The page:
Hi Heather,

Thanks for your reply and information.

Please see screenshots of my PQ

Using just the P11 Import Data file this time

500k of Rows

Created a PQ Reference of that file to create a Plants Lookup table (25 Rows)

That took around 4 mins to complete and load into the model :frowning:

I did filter the Table in excel before loading into PQ, thanks for that tip

and when generating the Plants table, which took five minutes - what steps were taken?
if this were my data, the steps would be

  1. remove all extra columns (so selecting “Plant” and “Name 1” and then choosing delete other columns)
  2. choose “Plant” column and removing duplicates

Hi Heather,

I think i did what you suggested, that is I normally do it (Still Learning)


Power Data Model - GDrive

okay - so it appears that the issue is with your primary table - something in the source table is probably recalculating each time that you access it.

is that source table loaded back to your model, or is it just a connection table?
One thing that can occasionally speed a model up in PowerBi desktop is to do all your clean/shape/transform steps on a connection version of the table (one that isn’t loaded back to the model), and then reference that table to load it to the model. I don’t know if the same logic holds true for Excel or not.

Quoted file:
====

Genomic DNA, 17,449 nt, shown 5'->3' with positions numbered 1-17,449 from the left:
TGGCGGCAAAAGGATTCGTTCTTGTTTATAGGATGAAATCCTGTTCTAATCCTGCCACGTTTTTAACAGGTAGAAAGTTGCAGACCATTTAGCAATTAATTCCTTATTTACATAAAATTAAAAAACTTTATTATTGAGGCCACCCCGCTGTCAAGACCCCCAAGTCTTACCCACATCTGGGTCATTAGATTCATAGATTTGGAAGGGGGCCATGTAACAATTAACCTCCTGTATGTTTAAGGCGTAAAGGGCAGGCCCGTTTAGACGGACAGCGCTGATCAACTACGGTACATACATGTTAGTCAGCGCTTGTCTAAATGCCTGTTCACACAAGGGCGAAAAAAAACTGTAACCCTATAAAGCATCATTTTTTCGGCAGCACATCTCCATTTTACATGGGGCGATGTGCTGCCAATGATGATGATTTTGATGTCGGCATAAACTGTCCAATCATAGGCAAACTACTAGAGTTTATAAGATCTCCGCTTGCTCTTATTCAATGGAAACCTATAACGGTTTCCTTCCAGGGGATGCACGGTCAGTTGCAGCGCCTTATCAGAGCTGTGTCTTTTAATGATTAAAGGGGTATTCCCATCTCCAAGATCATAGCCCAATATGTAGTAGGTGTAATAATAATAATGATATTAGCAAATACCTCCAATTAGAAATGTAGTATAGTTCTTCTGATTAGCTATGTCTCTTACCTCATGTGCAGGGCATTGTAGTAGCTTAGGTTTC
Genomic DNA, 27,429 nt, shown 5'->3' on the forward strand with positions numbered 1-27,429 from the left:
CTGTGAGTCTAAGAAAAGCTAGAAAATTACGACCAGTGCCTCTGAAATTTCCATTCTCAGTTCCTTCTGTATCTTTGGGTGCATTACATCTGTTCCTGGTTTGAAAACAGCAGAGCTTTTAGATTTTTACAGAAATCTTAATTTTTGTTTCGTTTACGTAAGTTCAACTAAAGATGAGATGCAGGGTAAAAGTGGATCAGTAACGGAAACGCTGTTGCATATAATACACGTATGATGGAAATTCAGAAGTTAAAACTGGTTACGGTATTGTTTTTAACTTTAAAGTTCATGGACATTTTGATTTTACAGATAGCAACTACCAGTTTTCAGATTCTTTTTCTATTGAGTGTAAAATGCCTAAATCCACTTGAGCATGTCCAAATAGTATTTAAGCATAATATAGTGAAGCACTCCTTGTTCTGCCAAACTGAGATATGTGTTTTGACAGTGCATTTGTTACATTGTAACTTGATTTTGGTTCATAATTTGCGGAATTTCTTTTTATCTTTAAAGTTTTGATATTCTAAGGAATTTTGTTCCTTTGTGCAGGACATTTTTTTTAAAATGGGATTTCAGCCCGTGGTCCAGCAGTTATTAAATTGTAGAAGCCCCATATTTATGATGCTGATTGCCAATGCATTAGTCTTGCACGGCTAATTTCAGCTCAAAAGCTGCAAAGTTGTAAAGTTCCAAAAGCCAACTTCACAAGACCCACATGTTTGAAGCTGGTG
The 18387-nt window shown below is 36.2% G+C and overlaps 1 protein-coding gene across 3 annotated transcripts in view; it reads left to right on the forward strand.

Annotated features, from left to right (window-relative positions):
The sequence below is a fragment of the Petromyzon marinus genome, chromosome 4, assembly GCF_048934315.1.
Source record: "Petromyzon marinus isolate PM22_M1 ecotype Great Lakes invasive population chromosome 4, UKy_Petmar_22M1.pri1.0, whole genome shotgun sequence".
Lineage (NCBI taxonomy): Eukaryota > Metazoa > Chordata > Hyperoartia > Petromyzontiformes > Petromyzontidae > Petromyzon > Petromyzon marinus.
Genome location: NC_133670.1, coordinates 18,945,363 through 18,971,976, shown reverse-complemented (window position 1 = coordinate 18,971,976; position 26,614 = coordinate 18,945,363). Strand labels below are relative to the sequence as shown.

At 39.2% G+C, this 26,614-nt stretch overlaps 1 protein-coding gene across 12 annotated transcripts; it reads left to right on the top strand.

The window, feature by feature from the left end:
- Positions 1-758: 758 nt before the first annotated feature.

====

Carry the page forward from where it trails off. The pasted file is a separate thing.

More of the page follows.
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Hi Heather,

On this occasion to make sharing easier, I have the dataset on a tab within the workbook.

I’ve added a link to the file in my last post if that helps understand the file better?

GDrive link

thanks for your help :+1:

My Queries are connections only and added to the data model.

the source to main query is an Excel table that feeds the Query only

unfortunately, I get a request access link on your google, so I’ve sent that request, and I’ll have to check back in later today to see if it came through.

I realize from this answer:

that my question may not have been clear (simply because I’m not immediately sure what your answer means. So, this screenshot shows that my table, which is loaded to the data model, is NOT returned to the Excel spreadsheet:

While this shows what it would look like where the table added to the spreadsheet after going through the query process: